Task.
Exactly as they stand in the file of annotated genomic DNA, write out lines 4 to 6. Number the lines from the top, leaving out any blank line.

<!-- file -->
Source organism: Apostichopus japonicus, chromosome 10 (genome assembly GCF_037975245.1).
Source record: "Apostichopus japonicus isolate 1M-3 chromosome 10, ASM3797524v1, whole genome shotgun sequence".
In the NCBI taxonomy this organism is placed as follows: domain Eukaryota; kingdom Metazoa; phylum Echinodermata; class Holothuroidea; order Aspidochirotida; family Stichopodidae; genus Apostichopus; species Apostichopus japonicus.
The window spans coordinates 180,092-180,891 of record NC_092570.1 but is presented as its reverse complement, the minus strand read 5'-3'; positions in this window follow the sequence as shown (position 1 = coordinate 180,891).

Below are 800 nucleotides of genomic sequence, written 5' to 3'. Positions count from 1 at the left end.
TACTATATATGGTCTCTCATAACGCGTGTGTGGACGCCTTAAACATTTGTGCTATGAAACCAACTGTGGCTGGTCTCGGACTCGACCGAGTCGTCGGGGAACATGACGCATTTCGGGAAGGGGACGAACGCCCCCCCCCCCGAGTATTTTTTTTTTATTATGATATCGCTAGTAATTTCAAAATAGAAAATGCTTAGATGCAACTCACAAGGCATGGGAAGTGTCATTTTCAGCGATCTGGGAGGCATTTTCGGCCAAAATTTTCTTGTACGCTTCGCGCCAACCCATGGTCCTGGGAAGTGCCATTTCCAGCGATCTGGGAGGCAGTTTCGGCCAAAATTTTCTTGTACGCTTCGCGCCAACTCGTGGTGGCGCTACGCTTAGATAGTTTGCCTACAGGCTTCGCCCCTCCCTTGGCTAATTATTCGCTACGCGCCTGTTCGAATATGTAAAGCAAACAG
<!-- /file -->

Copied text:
The window spans coordinates 180,092-180,891 of record NC_092570.1 but is presented as its reverse complement, the minus strand read 5'-3'; positions in this window follow the sequence as shown (position 1 = coordinate 180,891).

Below are 800 nucleotides of genomic sequence, written 5' to 3'. Positions count from 1 at the left end.
TACTATATATGGTCTCTCATAACGCGTGTGTGGACGCCTTAAACATTTGTGCTATGAAACCAACTGTGGCTGGTCTCGGACTCGACCGAGTCGTCGGGGAACATGACGCATTTCGGGAAGGGGACGAACGCCCCCCCCCCCGAGTATTTTTTTTTTATTATGATATCGCTAGTAATTTCAAAATAGAAAATGCTTAGATGCAACTCACAAGGCATGGGAAGTGTCATTTTCAGCGATCTGGGAGGCATTTTCGGCCAAAATTTTCTTGTACGCTTCGCGCCAACCCATGGTCCTGGGAAGTGCCATTTCCAGCGATCTGGGAGGCAGTTTCGGCCAAAATTTTCTTGTACGCTTCGCGCCAACTCGTGGTGGCGCTACGCTTAGATAGTTTGCCTACAGGCTTCGCCCCTCCCTTGGCTAATTATTCGCTACGCGCCTGTTCGAATATGTAAAGCAAACAG